Many members of Congress fancy themselves as venture capitalists. But instead of using their own money, they’re using yours.
Of the $92 billion spent each year on what is commonly known as “corporate welfare,” $27 billion goes to subsidize private research and development activities. Some of these programs reside in the Department of Commerce, the Pentagon budget, or the National Institutes of Health. Most federal research money is spent on “basic research,” the kind with no immediate commercial application and for which there may be underinvestment in the private sector. But many federal programs support “applied” and “commercialization” R&D that goes exclusively to developing marketable products.
Supporters of these sorts of programs often claim that certain crucial investments and industries just wouldn’t be financed by the private sector so Uncle Sam should step in to remedy this market failure. Yet many of these supporters see market failure when it suits their purposes, not when it really exists.
Far from siring into existence burgeoning infant technologies and industries, for instance, some of these programs just throw money at incumbent firms. A recent grant from the Pentagon to Raytheon to develop cheaper cellular antennas is a good example. It was declared a “dual purpose” research project in the Pentagon budget, and its supporters noted its obvious commercial appeal beyond the military applications. But the cell phone business is hardly a cottage industry strapped for cash.
Then there’s the Department of Commerce Advanced Technology Program. It provides matching funds for firms researching what the agency calls “pre‐competitive” or “high risk” technologies that presumably would not get private funding on their own. But a recent government audit of the program showed that 63 percent of companies that applied for ATP grants never bothered looking for private capital investment before they turned to the government for support.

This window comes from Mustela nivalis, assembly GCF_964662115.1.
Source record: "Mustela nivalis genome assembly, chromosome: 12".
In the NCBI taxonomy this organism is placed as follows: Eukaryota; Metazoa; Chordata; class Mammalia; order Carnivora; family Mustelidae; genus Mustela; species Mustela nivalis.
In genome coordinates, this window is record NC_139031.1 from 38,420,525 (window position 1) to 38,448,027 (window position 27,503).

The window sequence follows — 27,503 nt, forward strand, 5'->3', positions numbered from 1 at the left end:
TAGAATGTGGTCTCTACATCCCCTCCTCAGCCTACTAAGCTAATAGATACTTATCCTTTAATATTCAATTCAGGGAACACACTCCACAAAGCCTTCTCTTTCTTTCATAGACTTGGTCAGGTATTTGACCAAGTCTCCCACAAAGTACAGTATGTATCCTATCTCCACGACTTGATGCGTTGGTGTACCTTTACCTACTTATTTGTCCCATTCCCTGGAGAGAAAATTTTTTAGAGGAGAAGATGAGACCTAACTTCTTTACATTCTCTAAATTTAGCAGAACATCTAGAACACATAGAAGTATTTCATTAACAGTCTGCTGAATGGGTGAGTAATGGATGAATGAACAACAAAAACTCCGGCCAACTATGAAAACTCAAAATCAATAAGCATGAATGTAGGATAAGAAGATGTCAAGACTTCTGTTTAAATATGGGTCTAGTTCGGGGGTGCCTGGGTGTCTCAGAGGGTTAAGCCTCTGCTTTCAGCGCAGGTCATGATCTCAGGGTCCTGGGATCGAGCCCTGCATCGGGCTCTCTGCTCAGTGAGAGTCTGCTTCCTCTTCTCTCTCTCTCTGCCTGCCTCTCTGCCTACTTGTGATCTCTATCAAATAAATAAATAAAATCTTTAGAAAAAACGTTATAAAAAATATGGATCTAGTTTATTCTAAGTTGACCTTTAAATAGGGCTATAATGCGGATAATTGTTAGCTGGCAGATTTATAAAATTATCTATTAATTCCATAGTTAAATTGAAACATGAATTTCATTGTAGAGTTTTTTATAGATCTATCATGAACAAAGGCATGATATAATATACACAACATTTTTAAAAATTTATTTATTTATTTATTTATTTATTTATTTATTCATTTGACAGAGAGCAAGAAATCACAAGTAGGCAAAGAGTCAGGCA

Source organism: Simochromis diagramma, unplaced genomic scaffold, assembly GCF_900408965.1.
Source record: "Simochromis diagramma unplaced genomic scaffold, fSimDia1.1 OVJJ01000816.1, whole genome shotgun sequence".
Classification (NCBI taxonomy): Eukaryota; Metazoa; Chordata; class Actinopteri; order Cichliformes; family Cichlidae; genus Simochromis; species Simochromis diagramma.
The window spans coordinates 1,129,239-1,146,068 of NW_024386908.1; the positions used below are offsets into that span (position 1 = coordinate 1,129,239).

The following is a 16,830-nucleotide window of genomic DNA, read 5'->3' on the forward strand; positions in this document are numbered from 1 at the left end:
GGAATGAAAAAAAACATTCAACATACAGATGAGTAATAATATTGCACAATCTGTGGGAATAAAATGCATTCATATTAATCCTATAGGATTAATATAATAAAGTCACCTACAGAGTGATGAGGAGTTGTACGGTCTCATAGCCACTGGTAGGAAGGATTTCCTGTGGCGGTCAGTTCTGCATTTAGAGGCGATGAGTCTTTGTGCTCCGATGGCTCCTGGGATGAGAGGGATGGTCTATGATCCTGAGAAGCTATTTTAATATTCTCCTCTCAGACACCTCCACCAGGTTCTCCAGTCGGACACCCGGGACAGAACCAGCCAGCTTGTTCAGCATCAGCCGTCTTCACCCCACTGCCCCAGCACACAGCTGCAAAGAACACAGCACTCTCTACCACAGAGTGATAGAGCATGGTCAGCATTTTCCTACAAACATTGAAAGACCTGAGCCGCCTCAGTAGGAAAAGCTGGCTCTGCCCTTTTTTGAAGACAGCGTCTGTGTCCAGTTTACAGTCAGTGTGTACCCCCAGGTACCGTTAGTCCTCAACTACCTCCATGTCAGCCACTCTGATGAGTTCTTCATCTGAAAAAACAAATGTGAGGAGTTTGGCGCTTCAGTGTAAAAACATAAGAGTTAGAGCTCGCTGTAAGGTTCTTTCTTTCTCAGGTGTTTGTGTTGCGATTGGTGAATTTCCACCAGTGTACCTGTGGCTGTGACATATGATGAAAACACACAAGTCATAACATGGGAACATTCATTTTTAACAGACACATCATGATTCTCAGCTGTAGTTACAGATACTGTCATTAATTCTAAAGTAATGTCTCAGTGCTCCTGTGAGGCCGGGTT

In the cases where the ATP funded promising new technologies, the federal money was often redundant. According to the Government Accountability Office, the ATP gave $1.2 million in the early 1990s to the Communications Intelligence Corporation to develop a system to recognize cursive handwriting for pen‐based computer inputs in handheld devices. Far from being under‐funded by the market, this line of research had begun in the 1950s and 450 patents for workable versions of the same technology — based on privately‐funded research — were issued years before. Then there’s Accuwave, the company that received $2 million in ATP grants to discover ways to expand the capacity of fiber optic cables even though private‐sector research funding had already resulted in over 2,000 patents for similar innovations.
A better policy for spurring innovation is to cut funding to these corporate welfare programs and use the savings to make permanent the tax provisions that actually encourage more fluid capital markets, like a capital gains tax cut. But if you’re a congressman, you probably have a greater incentive to pursue policies that allow you to attend ribbon‐cutting ceremonies at futuristic high‐tech labs rather than support those policies that don’t require your direct input. Only in Washington is playing to your vanity considered a successful long‐term investment strategy.